Meanwhile, bring a large pot of 6 c of water to a boil with about 1 teaspoon of salt.  Gradually stir in polenta.  Do not dump it in all at once, or you will have polenta chunks to break up.  Reduce heat to simmer gently and continue stirring until polenta becomes very thick and pulls away from the sides of the pan when stirred (about 20-30 minutes).  At this time, you can add a couple of tablespoons of butter and/or some parmesan or goat cheese if you want.  Pour/spoon polenta into a 9x9 square pan or a 9-inch pie pan.  I like to flatten it at this point by pressing another pan the same size down on the top.  Refrigerate polenta until firm (or stick it in the freezer for a bit to speed this process along).  

Coat a pan with olive oil and heat over medium heat.  Add mushrooms and garlic and saute until mushrooms are somewhat browned.  Add roasted cherry tomatoes.  Cook a few minutes until mixed.  Add kale, season with salt, pepper, and red pepper flakes (if desired).  Cover, stirring occasionally until kale is wilted.  

When polenta is firm and while veggies are cooking, heat a pan coated with olive oil over medium-high heat.  Slice your polenta into triangles or wedges (depending on square or round pan).  Brown the polenta wedges on both sides.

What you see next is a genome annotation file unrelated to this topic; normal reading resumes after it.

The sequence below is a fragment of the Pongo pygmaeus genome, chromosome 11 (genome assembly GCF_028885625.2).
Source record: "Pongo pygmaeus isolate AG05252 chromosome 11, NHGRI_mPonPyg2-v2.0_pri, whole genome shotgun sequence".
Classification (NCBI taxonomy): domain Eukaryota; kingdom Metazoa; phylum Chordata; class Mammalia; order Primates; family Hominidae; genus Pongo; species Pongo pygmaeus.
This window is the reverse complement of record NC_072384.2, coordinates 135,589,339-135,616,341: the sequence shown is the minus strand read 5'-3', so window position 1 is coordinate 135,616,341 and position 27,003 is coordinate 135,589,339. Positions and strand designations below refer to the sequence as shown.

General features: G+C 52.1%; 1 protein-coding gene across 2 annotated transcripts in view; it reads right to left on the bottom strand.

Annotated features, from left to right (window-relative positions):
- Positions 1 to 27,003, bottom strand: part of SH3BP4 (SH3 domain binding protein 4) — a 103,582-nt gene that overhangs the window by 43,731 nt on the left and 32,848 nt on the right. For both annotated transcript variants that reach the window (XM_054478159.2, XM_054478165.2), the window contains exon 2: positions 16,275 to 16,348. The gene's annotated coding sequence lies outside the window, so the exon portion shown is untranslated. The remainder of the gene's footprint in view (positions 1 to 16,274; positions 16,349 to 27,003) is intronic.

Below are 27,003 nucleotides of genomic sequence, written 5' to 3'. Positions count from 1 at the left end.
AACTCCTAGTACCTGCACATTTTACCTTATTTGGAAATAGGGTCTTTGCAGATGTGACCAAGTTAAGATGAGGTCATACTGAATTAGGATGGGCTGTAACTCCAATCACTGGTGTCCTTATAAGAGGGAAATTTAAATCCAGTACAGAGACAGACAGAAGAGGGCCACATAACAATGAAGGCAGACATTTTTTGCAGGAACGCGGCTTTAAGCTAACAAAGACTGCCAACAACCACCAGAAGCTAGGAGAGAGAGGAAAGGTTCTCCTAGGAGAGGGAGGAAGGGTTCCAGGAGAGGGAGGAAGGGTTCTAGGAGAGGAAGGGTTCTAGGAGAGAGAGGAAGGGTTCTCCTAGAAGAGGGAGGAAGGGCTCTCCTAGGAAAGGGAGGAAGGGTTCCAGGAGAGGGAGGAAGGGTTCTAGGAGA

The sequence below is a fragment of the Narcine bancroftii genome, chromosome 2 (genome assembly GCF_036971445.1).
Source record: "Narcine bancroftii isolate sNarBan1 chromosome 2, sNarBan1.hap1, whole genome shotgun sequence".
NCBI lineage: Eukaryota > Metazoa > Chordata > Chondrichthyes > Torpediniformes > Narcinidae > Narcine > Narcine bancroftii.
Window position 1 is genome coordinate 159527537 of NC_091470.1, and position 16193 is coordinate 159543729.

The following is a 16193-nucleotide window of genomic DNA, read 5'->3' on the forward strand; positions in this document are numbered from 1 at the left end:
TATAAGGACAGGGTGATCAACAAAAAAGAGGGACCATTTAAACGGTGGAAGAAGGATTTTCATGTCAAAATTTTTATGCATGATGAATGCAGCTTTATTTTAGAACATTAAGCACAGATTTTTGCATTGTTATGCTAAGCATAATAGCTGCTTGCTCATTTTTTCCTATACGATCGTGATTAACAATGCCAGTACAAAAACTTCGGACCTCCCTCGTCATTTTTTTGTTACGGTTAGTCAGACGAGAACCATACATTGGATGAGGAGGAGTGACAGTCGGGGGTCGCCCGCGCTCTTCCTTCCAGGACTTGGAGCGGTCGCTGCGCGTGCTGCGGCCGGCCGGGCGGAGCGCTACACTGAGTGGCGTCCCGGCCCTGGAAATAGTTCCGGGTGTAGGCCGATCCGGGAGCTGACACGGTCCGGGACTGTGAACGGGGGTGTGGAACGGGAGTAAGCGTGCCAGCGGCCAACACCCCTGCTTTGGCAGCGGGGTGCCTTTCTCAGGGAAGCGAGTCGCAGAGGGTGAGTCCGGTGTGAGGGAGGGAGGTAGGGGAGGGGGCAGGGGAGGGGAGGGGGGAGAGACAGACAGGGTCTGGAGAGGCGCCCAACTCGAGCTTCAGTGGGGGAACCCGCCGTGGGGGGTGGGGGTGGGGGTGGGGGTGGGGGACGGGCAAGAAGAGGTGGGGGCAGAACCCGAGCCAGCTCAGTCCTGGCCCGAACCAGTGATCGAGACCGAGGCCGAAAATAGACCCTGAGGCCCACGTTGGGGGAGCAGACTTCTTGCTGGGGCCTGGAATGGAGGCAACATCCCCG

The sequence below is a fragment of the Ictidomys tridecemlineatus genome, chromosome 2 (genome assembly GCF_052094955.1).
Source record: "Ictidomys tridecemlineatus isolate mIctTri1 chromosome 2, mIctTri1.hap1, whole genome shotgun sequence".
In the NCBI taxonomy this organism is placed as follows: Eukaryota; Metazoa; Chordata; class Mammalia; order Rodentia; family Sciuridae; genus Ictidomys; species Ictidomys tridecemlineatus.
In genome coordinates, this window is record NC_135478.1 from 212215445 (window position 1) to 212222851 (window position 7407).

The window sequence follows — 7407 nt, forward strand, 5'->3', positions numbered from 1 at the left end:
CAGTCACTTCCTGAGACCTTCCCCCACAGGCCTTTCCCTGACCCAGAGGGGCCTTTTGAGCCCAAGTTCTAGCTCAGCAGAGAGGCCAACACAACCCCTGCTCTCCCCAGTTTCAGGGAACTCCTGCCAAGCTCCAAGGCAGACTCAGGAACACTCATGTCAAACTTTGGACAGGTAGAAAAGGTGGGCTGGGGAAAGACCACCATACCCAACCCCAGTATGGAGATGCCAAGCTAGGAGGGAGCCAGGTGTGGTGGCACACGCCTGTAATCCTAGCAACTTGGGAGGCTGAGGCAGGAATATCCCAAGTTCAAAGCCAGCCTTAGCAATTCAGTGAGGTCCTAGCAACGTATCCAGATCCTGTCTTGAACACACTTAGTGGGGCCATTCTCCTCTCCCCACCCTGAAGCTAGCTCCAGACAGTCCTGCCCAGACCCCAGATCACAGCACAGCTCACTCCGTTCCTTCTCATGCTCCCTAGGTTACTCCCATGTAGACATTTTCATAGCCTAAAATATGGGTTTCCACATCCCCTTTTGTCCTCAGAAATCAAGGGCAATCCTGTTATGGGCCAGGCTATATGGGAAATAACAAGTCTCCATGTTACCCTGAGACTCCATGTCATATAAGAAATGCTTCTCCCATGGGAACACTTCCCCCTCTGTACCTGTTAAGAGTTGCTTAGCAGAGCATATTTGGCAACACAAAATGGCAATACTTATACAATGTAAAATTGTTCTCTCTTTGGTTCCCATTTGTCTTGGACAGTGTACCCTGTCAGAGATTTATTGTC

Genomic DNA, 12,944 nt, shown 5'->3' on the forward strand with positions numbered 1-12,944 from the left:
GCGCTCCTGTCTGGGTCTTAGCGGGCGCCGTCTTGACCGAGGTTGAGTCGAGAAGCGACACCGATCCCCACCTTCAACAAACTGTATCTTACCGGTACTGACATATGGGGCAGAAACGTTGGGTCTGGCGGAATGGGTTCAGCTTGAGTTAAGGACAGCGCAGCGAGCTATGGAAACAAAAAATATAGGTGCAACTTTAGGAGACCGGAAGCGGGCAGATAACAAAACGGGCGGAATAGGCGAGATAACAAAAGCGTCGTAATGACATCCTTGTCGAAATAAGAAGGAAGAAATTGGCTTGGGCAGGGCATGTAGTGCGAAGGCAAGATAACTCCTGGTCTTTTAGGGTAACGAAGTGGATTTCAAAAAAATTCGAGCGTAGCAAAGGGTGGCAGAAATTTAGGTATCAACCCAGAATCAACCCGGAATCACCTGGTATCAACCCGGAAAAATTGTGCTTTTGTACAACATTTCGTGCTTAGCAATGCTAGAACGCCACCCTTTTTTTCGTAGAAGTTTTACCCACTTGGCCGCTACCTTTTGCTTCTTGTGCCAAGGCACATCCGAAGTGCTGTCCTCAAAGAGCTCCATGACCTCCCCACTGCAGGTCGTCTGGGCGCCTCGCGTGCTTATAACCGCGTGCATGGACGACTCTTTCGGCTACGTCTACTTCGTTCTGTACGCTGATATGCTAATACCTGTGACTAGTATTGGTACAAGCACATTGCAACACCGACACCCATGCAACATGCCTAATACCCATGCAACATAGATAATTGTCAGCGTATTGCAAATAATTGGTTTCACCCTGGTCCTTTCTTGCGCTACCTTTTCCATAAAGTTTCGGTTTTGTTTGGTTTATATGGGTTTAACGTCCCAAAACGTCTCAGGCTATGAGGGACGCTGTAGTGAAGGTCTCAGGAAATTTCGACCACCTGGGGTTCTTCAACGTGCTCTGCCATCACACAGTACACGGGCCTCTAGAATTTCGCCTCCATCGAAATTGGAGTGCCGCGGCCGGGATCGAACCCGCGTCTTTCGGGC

Plate the polenta wedge, top with sauted veggies, and crumbled goat cheese.  Garnish with green onion or sliced basil if you have some on hand.  Enjoy!
~*TIP: If you have more polenta wedges than you can handle, see next recipe or try the following:  Slice your polenta wedges into thirds, each slice about 1/4 to 1/2 inch thick.  Cut the slices into smaller triangles about the size of a chip or cracker.  Coat with oil and season with salt, pepper, red pepper, and rosemary.  Pop them in the toaster oven and cook until brown and crispy, turning halfway through.  They will make delicious little chips or croutons!  Crispy on the outside and chewy on the inside.  My roommates demolished them in minutes.*~